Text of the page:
Mouse model underestimates the critical role of Tyk2 in human immune system
A new study identifies a human Tyk2 deficiency and definitively links this molecule with multiple cytokine signals that are critical for the human immune responses. The research, published online in October 2006 by the journal Immunity, highlights the importance of Tyk2 function in humans and its differences in mice.
Dr. Yoshiyuki Minegishi from Tokyo Medical and Dental University and colleagues investigated immunological abnormalities in a patient diagnosed with a unique primary immunodeficiency called hyper IgE syndrome (HIES). The researchers observed that the patient showed some symptoms not frequently associated with HIES and found that the signaling pathways of two different soluble proteins (cytokines), IL-12 and IFN-á, were defective in the patient. The researchers subsequently discovered that the patient carried a mutation in both copies of the gene for Tyk2. Tyk2, a non-receptor tyrosine kinase that belongs to the Janus kinase (Jak) family, is an enzyme shared by both IL-12 and IFN-á signaling pathways.
Surprisingly, the patient's cells displayed severe defects in signaling pathways not only for IL-12 and IFN-á but also for other cytokines including IL-6, IL-10 and IL-23, an observation that is in stark contrast to earlier studies with Tyk2-deficient mice that exhibited partially impaired IFN signaling and normal IL-6 and IL-10 signaling. This discrepancy is most likely due to a species difference between humans and mice. When normal Tyk2 was given to the patient's cells, it restored IL-12 and type I IFN signaling. In contrast, inhibition of Tyk2 expression in a normal human cell line disrupted IFN-á signaling. Therefore, unlike what has been observed in mice, Tyk2 appears to be critical for the multiple cytokine signals involved in the immune system in humans.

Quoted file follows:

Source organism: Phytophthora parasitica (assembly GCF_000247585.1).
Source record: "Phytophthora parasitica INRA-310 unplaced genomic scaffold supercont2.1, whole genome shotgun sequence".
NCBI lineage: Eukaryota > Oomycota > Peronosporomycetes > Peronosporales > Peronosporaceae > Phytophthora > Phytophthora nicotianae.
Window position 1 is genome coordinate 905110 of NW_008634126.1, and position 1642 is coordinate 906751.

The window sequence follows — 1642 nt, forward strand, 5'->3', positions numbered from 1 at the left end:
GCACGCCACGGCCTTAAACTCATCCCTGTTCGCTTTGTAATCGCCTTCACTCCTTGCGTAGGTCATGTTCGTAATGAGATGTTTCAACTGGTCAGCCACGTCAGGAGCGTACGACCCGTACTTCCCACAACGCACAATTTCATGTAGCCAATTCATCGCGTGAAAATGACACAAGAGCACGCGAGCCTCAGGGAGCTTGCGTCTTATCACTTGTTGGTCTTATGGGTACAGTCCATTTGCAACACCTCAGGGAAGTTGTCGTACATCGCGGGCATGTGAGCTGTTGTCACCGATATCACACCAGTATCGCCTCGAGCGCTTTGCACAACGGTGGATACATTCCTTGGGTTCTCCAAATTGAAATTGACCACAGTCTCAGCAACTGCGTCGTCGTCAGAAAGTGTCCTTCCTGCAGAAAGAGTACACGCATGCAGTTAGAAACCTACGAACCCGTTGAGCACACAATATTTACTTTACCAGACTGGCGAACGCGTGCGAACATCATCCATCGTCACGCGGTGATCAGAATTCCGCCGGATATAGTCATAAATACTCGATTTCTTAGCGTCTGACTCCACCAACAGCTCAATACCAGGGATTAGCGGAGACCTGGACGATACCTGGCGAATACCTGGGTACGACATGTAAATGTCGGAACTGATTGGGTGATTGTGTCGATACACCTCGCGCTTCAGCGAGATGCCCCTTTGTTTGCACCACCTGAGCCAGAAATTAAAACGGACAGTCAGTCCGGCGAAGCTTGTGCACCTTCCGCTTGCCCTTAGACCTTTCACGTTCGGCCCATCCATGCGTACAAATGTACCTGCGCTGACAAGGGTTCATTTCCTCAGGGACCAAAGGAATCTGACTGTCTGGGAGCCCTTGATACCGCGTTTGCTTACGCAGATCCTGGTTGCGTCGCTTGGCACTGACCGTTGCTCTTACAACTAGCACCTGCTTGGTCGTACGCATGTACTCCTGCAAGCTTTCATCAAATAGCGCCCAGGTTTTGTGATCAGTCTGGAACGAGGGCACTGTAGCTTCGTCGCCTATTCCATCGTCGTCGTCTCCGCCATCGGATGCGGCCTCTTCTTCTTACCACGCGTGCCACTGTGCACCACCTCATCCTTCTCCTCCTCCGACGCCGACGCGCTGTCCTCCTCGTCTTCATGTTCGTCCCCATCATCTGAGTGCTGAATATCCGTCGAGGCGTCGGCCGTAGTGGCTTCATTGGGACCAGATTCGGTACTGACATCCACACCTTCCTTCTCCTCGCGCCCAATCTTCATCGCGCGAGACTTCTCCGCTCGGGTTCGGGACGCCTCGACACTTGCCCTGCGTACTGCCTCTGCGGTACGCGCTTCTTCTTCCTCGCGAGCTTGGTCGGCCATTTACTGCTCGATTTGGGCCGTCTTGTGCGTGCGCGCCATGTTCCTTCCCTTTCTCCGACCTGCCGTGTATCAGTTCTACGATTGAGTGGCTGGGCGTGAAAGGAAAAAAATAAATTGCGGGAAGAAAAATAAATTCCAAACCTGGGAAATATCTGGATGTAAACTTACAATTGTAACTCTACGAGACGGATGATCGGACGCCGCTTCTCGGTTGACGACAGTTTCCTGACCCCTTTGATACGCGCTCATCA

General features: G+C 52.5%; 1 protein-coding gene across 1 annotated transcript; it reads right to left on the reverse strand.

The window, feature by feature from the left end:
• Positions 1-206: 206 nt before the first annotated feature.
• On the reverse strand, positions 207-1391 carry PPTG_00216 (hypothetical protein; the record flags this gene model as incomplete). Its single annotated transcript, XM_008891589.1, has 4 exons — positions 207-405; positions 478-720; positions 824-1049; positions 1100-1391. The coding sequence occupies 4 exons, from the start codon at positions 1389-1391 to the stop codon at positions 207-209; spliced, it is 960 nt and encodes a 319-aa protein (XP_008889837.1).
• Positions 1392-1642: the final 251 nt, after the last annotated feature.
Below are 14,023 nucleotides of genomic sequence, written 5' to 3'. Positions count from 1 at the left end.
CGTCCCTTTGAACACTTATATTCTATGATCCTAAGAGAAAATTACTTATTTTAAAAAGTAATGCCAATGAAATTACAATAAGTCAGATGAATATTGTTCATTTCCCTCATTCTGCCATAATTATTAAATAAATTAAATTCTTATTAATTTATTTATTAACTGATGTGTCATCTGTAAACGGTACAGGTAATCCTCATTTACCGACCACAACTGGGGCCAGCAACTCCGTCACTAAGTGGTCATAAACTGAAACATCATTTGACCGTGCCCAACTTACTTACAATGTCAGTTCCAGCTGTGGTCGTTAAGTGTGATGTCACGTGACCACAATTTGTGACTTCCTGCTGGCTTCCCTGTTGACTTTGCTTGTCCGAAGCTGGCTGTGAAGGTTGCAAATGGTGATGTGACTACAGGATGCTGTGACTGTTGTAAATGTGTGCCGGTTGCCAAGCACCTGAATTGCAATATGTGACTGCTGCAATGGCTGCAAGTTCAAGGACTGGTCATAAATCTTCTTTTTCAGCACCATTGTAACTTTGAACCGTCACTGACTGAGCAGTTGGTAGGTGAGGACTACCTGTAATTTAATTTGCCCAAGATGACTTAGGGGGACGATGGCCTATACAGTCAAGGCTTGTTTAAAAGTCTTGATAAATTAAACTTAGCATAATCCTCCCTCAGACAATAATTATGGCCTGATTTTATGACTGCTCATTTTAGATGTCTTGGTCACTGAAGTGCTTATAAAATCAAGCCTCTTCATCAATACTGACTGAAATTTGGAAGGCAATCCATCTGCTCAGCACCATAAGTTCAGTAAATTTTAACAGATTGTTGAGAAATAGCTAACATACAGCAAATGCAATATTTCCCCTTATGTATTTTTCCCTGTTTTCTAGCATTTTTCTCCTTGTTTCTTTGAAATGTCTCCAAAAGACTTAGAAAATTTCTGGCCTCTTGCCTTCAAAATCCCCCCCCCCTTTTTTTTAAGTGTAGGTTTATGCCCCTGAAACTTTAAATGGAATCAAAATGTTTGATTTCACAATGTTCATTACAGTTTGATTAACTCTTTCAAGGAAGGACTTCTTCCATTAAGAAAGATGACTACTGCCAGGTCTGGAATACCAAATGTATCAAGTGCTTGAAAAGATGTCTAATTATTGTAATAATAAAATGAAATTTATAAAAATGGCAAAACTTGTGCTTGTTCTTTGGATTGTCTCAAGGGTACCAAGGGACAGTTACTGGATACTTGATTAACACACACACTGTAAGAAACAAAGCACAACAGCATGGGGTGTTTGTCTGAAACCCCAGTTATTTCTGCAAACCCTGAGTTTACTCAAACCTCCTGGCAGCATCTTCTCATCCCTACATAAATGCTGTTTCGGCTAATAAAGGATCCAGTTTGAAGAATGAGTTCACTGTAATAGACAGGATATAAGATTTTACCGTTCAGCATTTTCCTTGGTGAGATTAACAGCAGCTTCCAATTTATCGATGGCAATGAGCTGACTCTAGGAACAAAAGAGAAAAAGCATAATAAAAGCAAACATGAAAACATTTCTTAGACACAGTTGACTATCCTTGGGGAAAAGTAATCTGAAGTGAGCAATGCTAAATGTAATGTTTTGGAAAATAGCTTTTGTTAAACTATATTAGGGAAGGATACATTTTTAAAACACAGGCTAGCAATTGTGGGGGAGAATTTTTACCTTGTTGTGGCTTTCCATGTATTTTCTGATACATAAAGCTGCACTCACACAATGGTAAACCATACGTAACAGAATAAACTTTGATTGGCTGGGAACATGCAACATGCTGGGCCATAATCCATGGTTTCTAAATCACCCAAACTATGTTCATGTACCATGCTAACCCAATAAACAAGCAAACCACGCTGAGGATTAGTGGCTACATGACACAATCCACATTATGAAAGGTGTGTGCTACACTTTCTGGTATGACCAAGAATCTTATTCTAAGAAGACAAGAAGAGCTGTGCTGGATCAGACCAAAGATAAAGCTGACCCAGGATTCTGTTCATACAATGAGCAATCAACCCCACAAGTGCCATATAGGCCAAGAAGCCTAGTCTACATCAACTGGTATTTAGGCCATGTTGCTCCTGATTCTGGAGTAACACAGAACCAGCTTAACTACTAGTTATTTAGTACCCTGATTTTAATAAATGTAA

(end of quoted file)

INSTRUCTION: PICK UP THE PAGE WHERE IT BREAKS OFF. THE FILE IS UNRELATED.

The researchers conclude that the absence of functional Tyk2 caused the defects in the multiple cytokine signals that were observed in the patient and identify human Tyk2 mutation as a unique type of primary immunodeficiency with characteristics similar to autosomal recessive HIES. "This study is the first to identify human Tyk2 deficiency and demonstrates the unique and indispensable role played by Tyk2 in the innate and acquired immune response in human," says Dr. Minegishi.
The researchers include Yoshiyuki Minegishi, Masako Saito, Tomohiro Morio, Ken Watanabe, Norio Shimizu, Sheik Mizutani, and Hajime Karasuyama of Tokyo Medical and Dental University, Tokyo, Japan; Kazunaga Agematsu of Shinshu University, Matsumoto, Japan; Shigeru Tsuchiya of Tohoku University, Sendai, Japan; Hidetoshi Takada and Toshiro Hara of Kyushu University, Fukuoka, Japan; Nobuaki Kawamura and Tadashi Ariga of Hokkaido University Graduate School of Medicine, Sapporo, Japan; Hideo Kaneko and Naomi Kondo of Gifu University, Gifu, Japan; Ikuya Tsuge of Fujita Health University, Nagoya, Japan; Akihiro Yachie of Kanazawa University, Kanazawa, Japan; Yukio Sakiyama of Teine-Keijinkai Hospital, Pediatric Science, Sapporo, Japan; Tsutomu Iwata of Tokyo Kasei University, Tokyo, Japan; Fumio Bessho of Kyorin University School of Medicine, Tokyo, Japan; Tsutomu Ohishi and Kosuke Joh of Saitama Children's Medical Center, Saitama, Japan; Kohsuke Imai, Kazuhiro Kogawa, and Shigeaki Nonoyama of National Defense Medical College, Saitama, Japan; Miwa Shinohara, Mikiya Fujieda, and Hiroshi Wakiguchi of Kochi Medical School, Kochi, Japan; Srdjan Pasic of Mother and Child Health Institute, Belgrade, Serbia and Montenegro; Mario Abinun of Newcastle General Hospital, UK; Hans D Ochs of University of Washington and Children's Hospital, Seattle, USA; Eleonore D Renner of University of Washington and Children's Hospital, Seattle, USA and Ludwig Maximilian University, Munich, Germany; Annette Jansson and Bernd H Belohradsky of Ludwig Maximilian University, Munich, Germany; Ayse Metin of SB Ankara Diskapi Children's Hospital, Ankara, Turkey; Toshio Miyawaki of University of Toyama, Japan.
This work is supported by Grants-in-Aid 16616004 and 17047013, 18659299 from the Japanese Ministry of Education, Culture, Sports, Science and Technology, and Grants-in-Aid 2212131 and 2211932 from the Japanese Ministry of Health, Labor and Welfare. Publishing in Immunity, Vol. 25, Issue 5 November, 2006. http://www.immunity.com/
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